|Building Trades President Mark Ayers Dies
We are saddened to report that Building and Construction Trades, AFL-CIO, President Mark Ayers died April 8 at the age of 63, a sudden blow to the labor community, where he was highly respected for his innovation, generosity and dedication to working families.
"I can't think of anyone who worked harder to build our common movement," says International President Edwin D. Hill. "His steady hand and activist spirit steered the IBEW and the building trades through some of the toughest times we've ever faced. He has left us much too soon, but his legacy will continue to be felt by future generations of working families. But more than that: Mark was my friend, whose kindness was felt by all. I will always be thankful for having the opportunity to work with a brother like that."
A 38-year member of the IBEW, Brother Ayers previously served as director of the IBEW Construction and Maintenance Department, a position he held for nine years.
An Illinois native, he joined Peoria Local 34 in 1973. He worked his way up the ranks, serving as treasurer and business representative before being elected business manager. A veteran, Ayers served as a U.S. Navy aviator for more than four years, including a tour of duty in the Vietnam War.
As business manager, Ayers co-founded the Central Illinois chapter of the National Electrical Contractors Association — Local 34 Quality Connections, and served as trustee and chairman of the NECA-IBEW Welfare and Pension Trust Funds.
"Mark was a leader in labor/management relations and earned great respect from electrical contractors and labor leaders alike," says Local 34 Business Manager Mike Everett, who served as assistant business manager under Ayers for 10 years. "He also wanted labor to be recognized as a positive force in the community, helping to get our union involved in charity work, including Habitat for Humanity and other community activities."
Appointed Construction and Maintenance Department Director in 1998, Ayers brought many of President Hill's policies to fruition, including the Code of Excellence, a renewed commitment to high quality work that has been adopted by nearly all of the other building trades unions.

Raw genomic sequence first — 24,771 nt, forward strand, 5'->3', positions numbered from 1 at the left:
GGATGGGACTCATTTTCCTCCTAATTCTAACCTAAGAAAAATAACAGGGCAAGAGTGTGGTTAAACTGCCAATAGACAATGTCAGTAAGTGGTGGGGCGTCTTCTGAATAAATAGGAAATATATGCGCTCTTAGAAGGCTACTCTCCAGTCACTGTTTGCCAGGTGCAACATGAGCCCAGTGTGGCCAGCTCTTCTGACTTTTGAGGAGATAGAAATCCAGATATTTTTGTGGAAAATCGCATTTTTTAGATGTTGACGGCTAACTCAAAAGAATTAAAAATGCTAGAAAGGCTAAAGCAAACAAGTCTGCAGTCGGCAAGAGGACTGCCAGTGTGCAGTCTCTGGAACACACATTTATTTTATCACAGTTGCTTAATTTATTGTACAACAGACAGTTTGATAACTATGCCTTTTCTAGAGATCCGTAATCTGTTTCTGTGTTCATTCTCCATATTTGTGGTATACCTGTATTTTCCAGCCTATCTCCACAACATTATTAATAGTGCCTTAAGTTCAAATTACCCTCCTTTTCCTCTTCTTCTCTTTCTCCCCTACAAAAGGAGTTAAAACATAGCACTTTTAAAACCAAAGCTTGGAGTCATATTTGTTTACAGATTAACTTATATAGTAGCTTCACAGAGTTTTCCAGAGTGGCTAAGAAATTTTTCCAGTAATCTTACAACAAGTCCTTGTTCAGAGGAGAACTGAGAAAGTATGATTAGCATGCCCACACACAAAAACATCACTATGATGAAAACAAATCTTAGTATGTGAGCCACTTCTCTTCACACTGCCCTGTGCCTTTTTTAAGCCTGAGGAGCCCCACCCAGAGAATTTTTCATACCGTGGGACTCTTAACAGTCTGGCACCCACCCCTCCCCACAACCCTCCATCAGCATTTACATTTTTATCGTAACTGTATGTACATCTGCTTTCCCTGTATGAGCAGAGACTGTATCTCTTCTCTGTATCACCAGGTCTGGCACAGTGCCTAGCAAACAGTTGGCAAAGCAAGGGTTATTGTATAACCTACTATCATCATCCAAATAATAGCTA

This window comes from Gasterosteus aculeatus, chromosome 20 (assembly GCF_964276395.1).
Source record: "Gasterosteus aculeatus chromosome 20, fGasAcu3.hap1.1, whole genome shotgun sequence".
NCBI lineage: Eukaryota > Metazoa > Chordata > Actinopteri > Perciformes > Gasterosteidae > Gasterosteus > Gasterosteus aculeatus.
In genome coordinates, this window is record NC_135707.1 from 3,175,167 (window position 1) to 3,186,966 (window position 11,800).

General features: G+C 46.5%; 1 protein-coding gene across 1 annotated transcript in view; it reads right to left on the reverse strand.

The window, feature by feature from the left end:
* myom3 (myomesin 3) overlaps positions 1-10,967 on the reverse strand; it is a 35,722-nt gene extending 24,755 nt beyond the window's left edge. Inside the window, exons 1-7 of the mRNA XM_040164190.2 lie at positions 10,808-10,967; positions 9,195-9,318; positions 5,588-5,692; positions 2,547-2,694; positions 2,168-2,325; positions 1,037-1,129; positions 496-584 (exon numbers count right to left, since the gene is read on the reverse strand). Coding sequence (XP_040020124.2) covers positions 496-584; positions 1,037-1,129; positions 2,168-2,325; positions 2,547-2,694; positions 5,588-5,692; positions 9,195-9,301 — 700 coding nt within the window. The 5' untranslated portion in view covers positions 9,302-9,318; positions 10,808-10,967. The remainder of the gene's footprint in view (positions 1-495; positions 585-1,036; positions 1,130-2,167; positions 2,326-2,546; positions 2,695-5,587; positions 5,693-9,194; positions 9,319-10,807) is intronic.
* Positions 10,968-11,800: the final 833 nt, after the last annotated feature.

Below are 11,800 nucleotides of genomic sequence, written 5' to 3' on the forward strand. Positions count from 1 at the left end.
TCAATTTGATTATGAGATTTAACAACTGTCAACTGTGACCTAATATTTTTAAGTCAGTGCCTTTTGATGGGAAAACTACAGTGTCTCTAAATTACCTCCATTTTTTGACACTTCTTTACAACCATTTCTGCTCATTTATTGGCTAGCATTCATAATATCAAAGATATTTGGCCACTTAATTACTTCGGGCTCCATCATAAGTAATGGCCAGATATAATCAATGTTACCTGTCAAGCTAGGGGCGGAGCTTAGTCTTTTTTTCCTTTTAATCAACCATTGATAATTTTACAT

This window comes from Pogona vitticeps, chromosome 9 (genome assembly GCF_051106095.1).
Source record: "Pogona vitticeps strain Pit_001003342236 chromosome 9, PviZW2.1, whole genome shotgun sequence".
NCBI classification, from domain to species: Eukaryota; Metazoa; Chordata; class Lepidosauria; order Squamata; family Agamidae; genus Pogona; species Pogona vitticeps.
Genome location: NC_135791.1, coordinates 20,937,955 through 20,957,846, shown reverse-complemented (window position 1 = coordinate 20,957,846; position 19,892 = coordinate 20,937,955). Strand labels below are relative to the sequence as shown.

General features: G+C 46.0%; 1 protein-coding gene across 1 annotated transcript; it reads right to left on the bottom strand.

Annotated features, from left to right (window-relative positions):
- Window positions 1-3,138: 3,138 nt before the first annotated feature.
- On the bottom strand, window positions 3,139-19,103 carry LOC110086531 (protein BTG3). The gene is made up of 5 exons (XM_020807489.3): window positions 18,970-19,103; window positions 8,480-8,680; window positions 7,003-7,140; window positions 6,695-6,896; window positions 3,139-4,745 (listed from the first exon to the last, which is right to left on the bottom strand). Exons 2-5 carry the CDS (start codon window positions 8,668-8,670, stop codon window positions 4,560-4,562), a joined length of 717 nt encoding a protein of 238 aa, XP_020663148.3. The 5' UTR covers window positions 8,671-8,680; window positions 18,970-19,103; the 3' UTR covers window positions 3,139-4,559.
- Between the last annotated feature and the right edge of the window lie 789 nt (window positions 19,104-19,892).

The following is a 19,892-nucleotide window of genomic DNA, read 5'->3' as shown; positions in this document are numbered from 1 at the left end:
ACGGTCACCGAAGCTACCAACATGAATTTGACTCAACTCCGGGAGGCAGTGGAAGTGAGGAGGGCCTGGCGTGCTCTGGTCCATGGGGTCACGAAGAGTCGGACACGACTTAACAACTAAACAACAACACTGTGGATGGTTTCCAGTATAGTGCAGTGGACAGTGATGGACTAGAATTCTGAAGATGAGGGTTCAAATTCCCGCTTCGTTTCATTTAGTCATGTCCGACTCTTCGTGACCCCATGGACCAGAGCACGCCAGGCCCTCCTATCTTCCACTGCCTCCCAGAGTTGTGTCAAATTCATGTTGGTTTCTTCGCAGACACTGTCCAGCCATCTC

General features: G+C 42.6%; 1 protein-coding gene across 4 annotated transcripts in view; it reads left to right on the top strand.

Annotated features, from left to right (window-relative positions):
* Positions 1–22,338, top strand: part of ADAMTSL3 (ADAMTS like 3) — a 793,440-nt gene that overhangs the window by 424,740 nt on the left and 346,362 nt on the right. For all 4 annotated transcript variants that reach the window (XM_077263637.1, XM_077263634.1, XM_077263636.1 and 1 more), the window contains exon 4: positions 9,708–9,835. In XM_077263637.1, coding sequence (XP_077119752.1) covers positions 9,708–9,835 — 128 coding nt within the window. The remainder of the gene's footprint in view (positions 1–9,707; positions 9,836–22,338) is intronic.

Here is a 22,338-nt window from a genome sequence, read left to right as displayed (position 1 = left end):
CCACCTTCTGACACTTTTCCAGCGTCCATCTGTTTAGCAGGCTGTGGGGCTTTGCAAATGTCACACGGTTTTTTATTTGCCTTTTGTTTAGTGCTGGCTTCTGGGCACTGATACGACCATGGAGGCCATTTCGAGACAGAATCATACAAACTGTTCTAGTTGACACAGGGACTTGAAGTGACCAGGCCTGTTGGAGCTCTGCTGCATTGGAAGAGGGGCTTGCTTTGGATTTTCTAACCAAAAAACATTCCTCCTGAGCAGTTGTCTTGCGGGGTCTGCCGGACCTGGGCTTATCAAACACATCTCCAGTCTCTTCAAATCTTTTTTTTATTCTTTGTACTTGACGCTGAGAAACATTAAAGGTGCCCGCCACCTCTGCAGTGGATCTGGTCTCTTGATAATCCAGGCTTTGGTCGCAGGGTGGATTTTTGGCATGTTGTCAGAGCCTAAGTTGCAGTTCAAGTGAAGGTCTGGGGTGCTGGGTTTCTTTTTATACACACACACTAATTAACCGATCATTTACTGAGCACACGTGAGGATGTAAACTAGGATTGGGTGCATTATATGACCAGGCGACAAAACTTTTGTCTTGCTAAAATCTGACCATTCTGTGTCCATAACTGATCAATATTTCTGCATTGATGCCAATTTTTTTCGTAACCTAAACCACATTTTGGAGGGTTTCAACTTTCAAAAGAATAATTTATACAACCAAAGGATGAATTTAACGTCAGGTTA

"He pushed the value of the IBEW Code of Excellence, always encouraging members to be up on the latest technology and recognizing the value of professionalism," says Construction and Maintenance Director Jerry Westerholm, who worked closely with Ayers for seven years.
Retired Special Assistant to the International President for Membership Development Buddy Satterfield says he remembers not only Ayers' intense dedication to the labor movement, but his friendship, grace and warm personality.
"He was probably the hardest working person I've ever met," he says. "At the same time he was always a lot of fun to be around. I know a lot of people said 'I've just lost my best friend,' when they heard the news of his passing."
Elected building trades president in 2007, Ayers' commitment to excellence went to making sure the 2 million-member organization remained the No. 1 choice for quality, skilled labor in the construction industry.
As president, he pioneered new labor/management models in the energy industry, including nuclear, oil and natural gas, while serving as the voice for construction workers and their families on Capitol Hill.
Brother Ayers was appointed by President Barack Obama to serve on the Blue Ribbon Commission on America's Nuclear Future. He also served as the labor co-chair for the Helmets to Hardhats Program, on the Board of Trustees for the AFL-CIO Housing Investment Trust, Chairman of the National Coordinating Committee for Multi-Union Plans, Secretary-Treasurer of the Union Labor Life Insurance Company and the Chairman of the Center for Construction Education.
Deeply disturbed by the decline of the middle class and growing power of greedy special interests, Ayers became a passionate voice for restoring the American dream for working families. In rousing remarks to the 38th International Convention last September, he said to great applause:
"I didn't spend nearly six years of my life during the Vietnam era protecting a country that I loved, to hand it over to a bunch of greedy right-wing bastards. And I know many of you in this room didn't either. I never imagined that my last battle could possibly be fought right here in my homeland, to protect the very values I fought for in faraway lands. But if it has to be that way, then I say let's get it on."
The officers and staff send our deep condolences to his wife Deborah, children, grandchildren and many friends.